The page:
Listening Comprehension
If you prepare to the TOEFL you may know that the test involve writing, speaking, reading and listening tasks. Get yourself acquainted with sample tasks for Listening Comprehension.
Listening Comprehension

To be well prepared to the test you need to know how the tasks in test can be performed. The article presents you with samples for the Listening Comprehension Section.
The Listening Comprehension section tests your ability to understand both short and long conversations in English. The section presents recorded material you are to understand and do the exercises. The section checks your knowledge of:
 # vocabulary and idiomatic expressions common to spoken English;
 # special grammatical constructions used in speech.
The section consists of three parts. Listen carefully, answer all questions.
Do not
 # take notes or write in your test book at any time;
 # turn the pages until you are told to do so.

Part A
Directions:
Students listen to short conversations between two people. There is a question after each conversation. The conversations and questions sound only once and will not be repeated. When you’ve heard a question, choose among several possible answers the best one. Then, on your answer sheet, find the number of the question and fill in the space that corresponds to the letter of the answer you have chosen.

Woman: I don't like this painting very much.
Man: Neither do I.

Question 1. What does the man mean?
A. He doesn't like the painting either.
B. He doesn't know how to paint.
C. He doesn't have any paintings.
D. He doesn't know what to do.
You understand from the conversation that neither the man nor the woman likes the painting. The correct answer is A."He doesn't like the painting either."

Part B
Directions:
This time the task is the same, but the conversations are longer and you will answer several questions. You still are not permitted to take any notes or write in your test book.

Man: Are you ready for "The Big Apple"?
Woman: Excuse me?
Man: You know, New York City. You are going to New York with us, aren't you? I wanted to show everybody around my old neighborhood.
Woman: Oh...sure! I wouldn't miss it especially when the tour guide is a native New Yorker.
Man: I thought we could start at the Museum of Modern Art. Right now there's an exhibit on twentieth-century American painters.
Woman: Fine with me...but what were you saying about...a big apple?
Man: "The Big Apple." It's a nickname for New York. I think I heard once that it started with jazz musicians in the 20's.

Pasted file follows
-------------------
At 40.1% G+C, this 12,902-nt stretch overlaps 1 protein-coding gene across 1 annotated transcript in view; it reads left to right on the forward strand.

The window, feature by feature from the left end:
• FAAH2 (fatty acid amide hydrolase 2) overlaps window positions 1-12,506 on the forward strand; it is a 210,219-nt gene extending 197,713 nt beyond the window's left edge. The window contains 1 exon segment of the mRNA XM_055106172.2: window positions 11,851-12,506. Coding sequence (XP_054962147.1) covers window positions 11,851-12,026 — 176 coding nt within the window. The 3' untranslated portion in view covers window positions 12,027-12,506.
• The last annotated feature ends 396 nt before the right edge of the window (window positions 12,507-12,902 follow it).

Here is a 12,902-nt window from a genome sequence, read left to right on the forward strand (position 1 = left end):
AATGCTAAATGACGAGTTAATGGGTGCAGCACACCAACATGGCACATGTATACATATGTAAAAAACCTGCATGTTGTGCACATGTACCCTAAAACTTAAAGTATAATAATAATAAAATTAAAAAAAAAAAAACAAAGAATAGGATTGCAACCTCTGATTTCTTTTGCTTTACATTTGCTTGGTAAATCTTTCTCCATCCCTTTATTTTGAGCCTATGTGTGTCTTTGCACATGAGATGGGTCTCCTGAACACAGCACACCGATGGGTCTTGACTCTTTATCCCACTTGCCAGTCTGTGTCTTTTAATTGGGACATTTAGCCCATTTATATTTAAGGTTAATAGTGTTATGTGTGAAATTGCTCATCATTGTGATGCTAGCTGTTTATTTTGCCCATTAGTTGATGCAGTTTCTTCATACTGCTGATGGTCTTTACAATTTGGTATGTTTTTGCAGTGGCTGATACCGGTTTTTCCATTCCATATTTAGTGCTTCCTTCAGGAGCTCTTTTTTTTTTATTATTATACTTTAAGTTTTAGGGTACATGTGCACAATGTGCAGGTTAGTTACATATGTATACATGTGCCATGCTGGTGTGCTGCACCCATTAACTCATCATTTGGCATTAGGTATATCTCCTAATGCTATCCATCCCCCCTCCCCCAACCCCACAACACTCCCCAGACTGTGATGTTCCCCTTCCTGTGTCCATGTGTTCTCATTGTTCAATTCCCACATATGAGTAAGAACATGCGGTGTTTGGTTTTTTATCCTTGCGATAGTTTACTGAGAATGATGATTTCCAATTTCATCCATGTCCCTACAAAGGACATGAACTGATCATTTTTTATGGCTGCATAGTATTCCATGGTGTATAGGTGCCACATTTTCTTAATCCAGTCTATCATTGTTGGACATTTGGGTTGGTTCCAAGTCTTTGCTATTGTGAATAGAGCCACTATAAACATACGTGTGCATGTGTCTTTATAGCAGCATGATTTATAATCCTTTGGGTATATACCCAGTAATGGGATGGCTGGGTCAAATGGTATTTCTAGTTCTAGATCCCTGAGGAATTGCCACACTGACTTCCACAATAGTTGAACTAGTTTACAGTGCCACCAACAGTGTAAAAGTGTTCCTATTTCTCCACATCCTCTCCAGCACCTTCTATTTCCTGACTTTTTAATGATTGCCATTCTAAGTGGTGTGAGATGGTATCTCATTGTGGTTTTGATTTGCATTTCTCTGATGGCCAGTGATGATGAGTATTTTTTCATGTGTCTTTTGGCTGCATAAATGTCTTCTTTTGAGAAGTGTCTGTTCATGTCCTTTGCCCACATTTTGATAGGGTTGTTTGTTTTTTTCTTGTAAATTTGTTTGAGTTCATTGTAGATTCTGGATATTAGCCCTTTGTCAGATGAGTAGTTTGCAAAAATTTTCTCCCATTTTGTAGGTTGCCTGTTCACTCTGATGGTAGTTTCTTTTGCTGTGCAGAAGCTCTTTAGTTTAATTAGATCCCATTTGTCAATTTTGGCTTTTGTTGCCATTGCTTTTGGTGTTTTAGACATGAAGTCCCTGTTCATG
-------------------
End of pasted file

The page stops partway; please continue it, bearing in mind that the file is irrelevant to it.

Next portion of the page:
Woman: Oh.
Man: Whenever they played a concert in a city, they called that city an "apple." In those days, New York was the biggest city in the country, so they called it "The Big Apple."
Woman: Hey, I have an idea! Let's go to a jazz club while we're there.
Man: Sounds good.

Question 1. What is the man planning to see?
A. An art exhibit.
B. A Broadway play.
C. A modern dance production.
D. An opera.

Question 2. What can be inferred about the man?
A. He is a jazz musician.
B. He wants to join the woman's club.
C. He is in his twenties.
D. He was born in New York.

Question 3. What does the word "Apple" in the phrase "The Big Apple" refer to?
A. An instrument.
B. A city.
C. A theater.
D. A concert.

Question 4. Who gave New York its nickname?
A. Painters.
B. Tour guides.
C. Musicians.
D. Grocers.

Part C
Directions: You will listen to several talks. Each talk is accompanied by some questions. The talks and questions will not be repeated.

Narrator: Listen to an instructor talk to his class about a television program.
Man: I'd like to tell you about an interesting TV program that'll be shown this coming Thursday. It'll be on from 9 to 10 p.m. on Channel 4. It's part of a series called "Mysteries of Human Biology." The subject of the program is the human brain — how it functions and how it can malfunction. Topics that will be covered are dreams, memory, and depression. These topics are illustrated with outstanding computer animation that makes the explanations easy to follow. Make an effort to see this show. Since we've been studying the nervous system in class, I know you'll find it very helpful.

Question 1. What is the main purpose of the program?
To demonstrate the latest use of computer graphics.
B. To discuss the possibility of an economic depression.
C. To explain the workings of the brain.
D. To dramatize a famous mystery story.
The best answer is C: "To explain the workings of the brain."

Question 2. Why does the speaker recommend watching the program?
A. It is required of all science majors.
B. It will never be shown again.
C. It can help viewers improve their memory skills.
D. It will help with course work.
The best answer is D: "It will help with course work.